In a clever storytelling device, Monty narrates the events that occur to the audience througgentlemans3h his confessional entries in his diary whilst waiting for a verdict in his murder trial.  As we go along, we meet each of the D’Ysquith clan that has succumbed to Monty’s ambition through comic vignettes – Asquith D’Ysquith, Jr. (a cad with a fondness for showgirls,) Lord Adalbert D’Ysquith (whose pompous ode to the 1% “I Don’t Understand the Poor” has several laugh-out-loud moments,) Reverend Lord Ezekial D’Ysquith (a drunken cleric who meets his fate by tumbling from a tower,) Henry D’Ysquith (a nance-like beekeeper whose ode to masculine company “Better With a Man” is a tongue-in-cheek delight,) Lady Hyacinth D’Ysquith (whose attempts to out-do the do-gooders leads to her eventual demise,) Lady Salome D’Ysquith Pumphrey (a terrible stage actress,) Major Lord Bartholomew D’Ysquith (who meets an untimely end by literally losing his head,) and finally – Lord Asquith D’Ysquith, Sr., who takes Monty under his wing and is the only D’Ysquith NOT to die by Monty’s hand.

gentlemans5As Monty works his way through his distant relatives, he is also struggling with matters of the heart.  While working his way past Henry D’Ysquith, Monty becomes attracted to Henry’s lovely sister Phoebe (a naively kind and proper beauty who thankfully is after Monty in the line of succession and therefore out of harm’s way.)  At the same time, Sibella re-enters Monty’s life, bored with her socially acceptable but bland husband.  One of the best numbers of the show is the farcical “I’ve Decided to Marry You” in the second act, where Phoebe makes her intentions for Monty known as he attempts to keep Sibella hidden from her in the bedroom…and likewise keep her hidden from Sibella in the parlor.

As the last D’Ysquith meets their maker, Monty’s ascent into Earldom is impeded by one final problem – he is arrested for the one murder he didn’t commit!  With some help from his ladies, Monty is eventually let off the hook to reap his reward, and also learns the identity of the other murderer.

Set in Edwardian London, A Gentleman’s Guide to Love and Murder is based on the 1907 novel by Roy Horniman, which also inspired gentlemans2the 1949 movie “Kind Hearts and Coronets,” starring Alec Guinness.  Gentleman’s Guide features book and lyrics by Robert L. Freedman , who brings the story to life within a music hall-style set (just one of the similarities to the recent revival of The Mystery of Edwin Drood abound in several aspects of this show.)  Music and lyrics are by Steven Lutvak, whose delightful operetta-style score is reminiscent of the witty humor of Gilbert and Sullivan, and my main reason for loving the show as much as I did.

Leading the action is Bryce Pinkham, whose earnest and charming portrayal of Monty shows a completely different side from his last Broadway turn as villain Carl in Ghost.  Monty’s vastly different ladies are played by Lauren Worsham (Phoebe) and Lisa O’Hare (Sibella.)  Both ladies’ beautifully sung soprano make the music even more delightful (and what a joy to see some truly well-done legit singing in a world of pop-rock and big belters!) and their grasp of the show’s style and comedy made for two very engaging performances.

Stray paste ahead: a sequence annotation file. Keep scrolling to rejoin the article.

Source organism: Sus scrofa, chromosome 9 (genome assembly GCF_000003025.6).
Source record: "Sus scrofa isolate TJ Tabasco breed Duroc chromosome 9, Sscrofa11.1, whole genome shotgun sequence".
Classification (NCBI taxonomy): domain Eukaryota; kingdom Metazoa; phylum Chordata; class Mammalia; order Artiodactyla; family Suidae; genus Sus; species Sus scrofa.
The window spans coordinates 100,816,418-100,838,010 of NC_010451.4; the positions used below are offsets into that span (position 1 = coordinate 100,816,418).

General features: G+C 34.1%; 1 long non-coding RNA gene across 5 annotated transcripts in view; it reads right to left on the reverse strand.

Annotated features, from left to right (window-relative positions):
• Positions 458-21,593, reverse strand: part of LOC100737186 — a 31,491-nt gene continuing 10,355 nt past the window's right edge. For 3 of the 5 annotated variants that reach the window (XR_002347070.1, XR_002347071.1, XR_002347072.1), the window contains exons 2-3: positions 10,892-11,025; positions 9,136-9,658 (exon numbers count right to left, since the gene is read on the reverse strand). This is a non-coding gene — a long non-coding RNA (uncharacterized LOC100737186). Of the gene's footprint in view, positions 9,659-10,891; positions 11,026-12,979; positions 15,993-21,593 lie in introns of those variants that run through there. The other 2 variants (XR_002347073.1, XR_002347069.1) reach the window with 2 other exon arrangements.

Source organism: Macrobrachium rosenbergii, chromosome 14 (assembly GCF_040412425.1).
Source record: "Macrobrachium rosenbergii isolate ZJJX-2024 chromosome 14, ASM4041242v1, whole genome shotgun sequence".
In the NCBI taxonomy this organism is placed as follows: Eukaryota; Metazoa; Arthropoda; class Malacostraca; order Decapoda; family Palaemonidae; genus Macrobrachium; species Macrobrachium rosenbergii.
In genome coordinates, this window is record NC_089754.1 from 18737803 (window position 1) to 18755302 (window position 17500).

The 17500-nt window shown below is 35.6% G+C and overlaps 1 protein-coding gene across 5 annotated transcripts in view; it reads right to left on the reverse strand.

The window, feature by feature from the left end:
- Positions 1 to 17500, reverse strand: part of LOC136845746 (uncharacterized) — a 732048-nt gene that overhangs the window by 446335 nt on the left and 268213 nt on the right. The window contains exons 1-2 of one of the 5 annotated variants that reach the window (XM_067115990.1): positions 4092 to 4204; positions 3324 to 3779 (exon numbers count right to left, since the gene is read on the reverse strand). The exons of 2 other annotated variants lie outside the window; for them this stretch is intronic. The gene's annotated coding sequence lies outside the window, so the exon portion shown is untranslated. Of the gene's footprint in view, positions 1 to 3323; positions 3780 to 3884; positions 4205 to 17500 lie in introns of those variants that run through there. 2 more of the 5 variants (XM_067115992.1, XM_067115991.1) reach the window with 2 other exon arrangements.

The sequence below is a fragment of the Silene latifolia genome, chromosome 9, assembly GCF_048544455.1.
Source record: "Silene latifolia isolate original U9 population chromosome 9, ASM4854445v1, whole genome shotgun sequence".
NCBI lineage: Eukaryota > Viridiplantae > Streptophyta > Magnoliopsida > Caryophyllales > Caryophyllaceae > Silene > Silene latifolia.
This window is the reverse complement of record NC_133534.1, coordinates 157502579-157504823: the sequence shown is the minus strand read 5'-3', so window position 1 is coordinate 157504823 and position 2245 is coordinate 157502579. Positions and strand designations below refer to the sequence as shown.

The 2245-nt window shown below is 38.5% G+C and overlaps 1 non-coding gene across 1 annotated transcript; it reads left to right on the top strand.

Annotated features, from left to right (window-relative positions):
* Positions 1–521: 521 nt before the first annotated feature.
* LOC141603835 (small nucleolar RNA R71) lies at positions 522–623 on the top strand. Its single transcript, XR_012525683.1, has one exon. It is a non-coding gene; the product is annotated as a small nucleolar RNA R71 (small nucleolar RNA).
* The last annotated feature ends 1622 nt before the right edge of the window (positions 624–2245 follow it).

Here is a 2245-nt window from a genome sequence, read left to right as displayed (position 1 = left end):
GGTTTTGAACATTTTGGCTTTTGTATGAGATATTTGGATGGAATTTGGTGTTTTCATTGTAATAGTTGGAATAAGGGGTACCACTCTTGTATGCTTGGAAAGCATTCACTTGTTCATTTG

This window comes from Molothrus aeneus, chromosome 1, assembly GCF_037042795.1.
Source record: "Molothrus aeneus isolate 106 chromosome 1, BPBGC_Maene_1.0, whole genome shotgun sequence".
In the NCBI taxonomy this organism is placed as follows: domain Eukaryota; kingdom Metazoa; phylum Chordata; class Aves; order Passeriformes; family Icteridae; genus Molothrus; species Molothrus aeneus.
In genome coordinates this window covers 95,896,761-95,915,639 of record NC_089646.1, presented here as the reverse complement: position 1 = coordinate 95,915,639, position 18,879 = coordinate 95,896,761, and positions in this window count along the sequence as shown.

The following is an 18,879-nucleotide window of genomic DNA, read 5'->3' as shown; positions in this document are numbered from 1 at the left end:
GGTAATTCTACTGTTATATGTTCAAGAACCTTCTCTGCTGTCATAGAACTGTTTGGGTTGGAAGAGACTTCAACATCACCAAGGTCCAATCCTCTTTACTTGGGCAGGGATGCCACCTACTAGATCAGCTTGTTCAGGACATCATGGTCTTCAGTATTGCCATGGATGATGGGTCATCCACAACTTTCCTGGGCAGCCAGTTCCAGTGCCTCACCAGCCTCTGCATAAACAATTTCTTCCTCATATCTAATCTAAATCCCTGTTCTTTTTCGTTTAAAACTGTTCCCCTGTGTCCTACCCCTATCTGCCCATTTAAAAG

gentlemans4Stealing the show as all 8 departed D’Ysquiths is Jefferson Mays, known in the Broadway community for his excellent work in the solo show I Am My Own Wife (again, playing multiple characters.)  Usually, it’s a disappointment when a character dies onstage, but in this case it’s an excitement knowing that Mays will reappear shortly as a new (and most likely even more outlandish) character.

For me, Gentleman’s Guide was a delightful surprise – a witty, clever and incredibly entertaining evening of theatre.  It’s this type of show that I hope to see more of on Broadway, and have recommended to many friends and guests.  If you’d like to experience this delightful musical comedy for yourself, email me at kshoemaker@newyorkguest.com, or contact us at 212-302-4019 for tickets.

 

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Big Fish: A Tall Tale, Expertly Told

by Jared, Concierge

bigfish1The most anticipated musical of the fall season is easily the Broadway bow of Big Fish, the stage adaptation of the novel and Tim Burton film by the same name.  The kind of big budget spectacle that is only possible on the Great White Way, the show features a bevy of Tony-winning talent both onstage and off, meaning expectations (including my own) are very high.  Thankfully, the show delivers on all fronts, finding the perfect combination of comedy and pathos to become one of the most entertaining and emotionally moving new musicals of the year.

Big Fish centers around the charismatic travelling salesman Edward Bloom, who charms everyone around him by telling fanciful stories about his life involving witches, giants, and mermaids as if they are fact.  The only person who seems immune to Edward’s charm is his grown and somewhat resentful son Will, who has recently married and is about to start a family of his own.  When Will receives a call from his mother Sandra that Edward has been diagnosed with a potentially terminal cancer, Will rushes back to his family’s Alabama home to try and uncover the truth about his father’s life before it’s too late.  Along the way we are treated to stunning reenactments of Edward’s greatest adventures, as the show examines how fact becomes legend and whether that distinction is truly important at all.